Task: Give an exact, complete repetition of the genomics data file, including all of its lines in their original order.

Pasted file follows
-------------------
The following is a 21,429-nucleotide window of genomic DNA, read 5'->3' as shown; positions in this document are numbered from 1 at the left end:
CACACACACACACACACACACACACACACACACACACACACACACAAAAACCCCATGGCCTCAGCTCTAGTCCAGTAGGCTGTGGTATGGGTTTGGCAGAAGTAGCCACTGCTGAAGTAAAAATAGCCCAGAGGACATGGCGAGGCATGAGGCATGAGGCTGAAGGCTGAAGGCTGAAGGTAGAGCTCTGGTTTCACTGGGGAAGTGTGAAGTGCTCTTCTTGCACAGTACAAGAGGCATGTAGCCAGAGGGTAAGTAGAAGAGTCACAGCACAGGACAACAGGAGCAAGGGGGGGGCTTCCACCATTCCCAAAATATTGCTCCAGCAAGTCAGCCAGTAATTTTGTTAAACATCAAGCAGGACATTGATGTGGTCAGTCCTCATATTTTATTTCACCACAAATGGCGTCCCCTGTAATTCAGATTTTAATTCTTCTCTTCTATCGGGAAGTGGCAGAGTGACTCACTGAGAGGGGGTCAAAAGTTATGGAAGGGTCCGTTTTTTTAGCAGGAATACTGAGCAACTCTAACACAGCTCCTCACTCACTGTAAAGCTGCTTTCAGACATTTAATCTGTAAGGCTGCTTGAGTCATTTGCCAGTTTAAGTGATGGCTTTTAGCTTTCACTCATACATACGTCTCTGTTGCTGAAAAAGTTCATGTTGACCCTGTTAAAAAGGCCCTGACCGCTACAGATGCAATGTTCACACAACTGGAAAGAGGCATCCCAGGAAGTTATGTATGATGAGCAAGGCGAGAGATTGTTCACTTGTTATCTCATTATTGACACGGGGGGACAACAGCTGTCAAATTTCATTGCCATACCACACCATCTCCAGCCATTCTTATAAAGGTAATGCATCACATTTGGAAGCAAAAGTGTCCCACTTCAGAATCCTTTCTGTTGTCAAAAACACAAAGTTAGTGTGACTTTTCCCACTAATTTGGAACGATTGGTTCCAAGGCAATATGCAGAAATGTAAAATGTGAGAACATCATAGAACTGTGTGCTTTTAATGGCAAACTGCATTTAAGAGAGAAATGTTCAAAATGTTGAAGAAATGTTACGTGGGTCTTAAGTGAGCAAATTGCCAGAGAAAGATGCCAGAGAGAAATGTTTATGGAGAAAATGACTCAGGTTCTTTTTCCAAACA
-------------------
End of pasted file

The following is a 21,429-nucleotide window of genomic DNA, read 5'->3' as shown; positions in this document are numbered from 1 at the left end:
CACACACACACACACACACACACACACACACACACACACACACACAAAAACCCCATGGCCTCAGCTCTAGTCCAGTAGGCTGTGGTATGGGTTTGGCAGAAGTAGCCACTGCTGAAGTAAAAATAGCCCAGAGGACATGGCGAGGCATGAGGCATGAGGCTGAAGGCTGAAGGCTGAAGGTAGAGCTCTGGTTTCACTGGGGAAGTGTGAAGTGCTCTTCTTGCACAGTACAAGAGGCATGTAGCCAGAGGGTAAGTAGAAGAGTCACAGCACAGGACAACAGGAGCAAGGGGGGGGCTTCCACCATTCCCAAAATATTGCTCCAGCAAGTCAGCCAGTAATTTTGTTAAACATCAAGCAGGACATTGATGTGGTCAGTCCTCATATTTTATTTCACCACAAATGGCGTCCCCTGTAATTCAGATTTTAATTCTTCTCTTCTATCGGGAAGTGGCAGAGTGACTCACTGAGAGGGGGTCAAAAGTTATGGAAGGGTCCGTTTTTTTAGCAGGAATACTGAGCAACTCTAACACAGCTCCTCACTCACTGTAAAGCTGCTTTCAGACATTTAATCTGTAAGGCTGCTTGAGTCATTTGCCAGTTTAAGTGATGGCTTTTAGCTTTCACTCATACATACGTCTCTGTTGCTGAAAAAGTTCATGTTGACCCTGTTAAAAAGGCCCTGACCGCTACAGATGCAATGTTCACACAACTGGAAAGAGGCATCCCAGGAAGTTATGTATGATGAGCAAGGCGAGAGATTGTTCACTTGTTATCTCATTATTGACACGGGGGGACAACAGCTGTCAAATTTCATTGCCATACCACACCATCTCCAGCCATTCTTATAAAGGTAATGCATCACATTTGGAAGCAAAAGTGTCCCACTTCAGAATCCTTTCTGTTGTCAAAAACACAAAGTTAGTGTGACTTTTCCCACTAATTTGGAACGATTGGTTCCAAGGCAATATGCAGAAATGTAAAATGTGAGAACATCATAGAACTGTGTGCTTTTAATGGCAAACTGCATTTAAGAGAGAAATGTTCAAAATGTTGAAGAAATGTTACGTGGGTCTTAAGTGAGCAAATTGCCAGAGAAAGATGCCAGAGAGAAATGTTTATGGAGAAAATGACTCAGGTTCTTTTTCCAAACA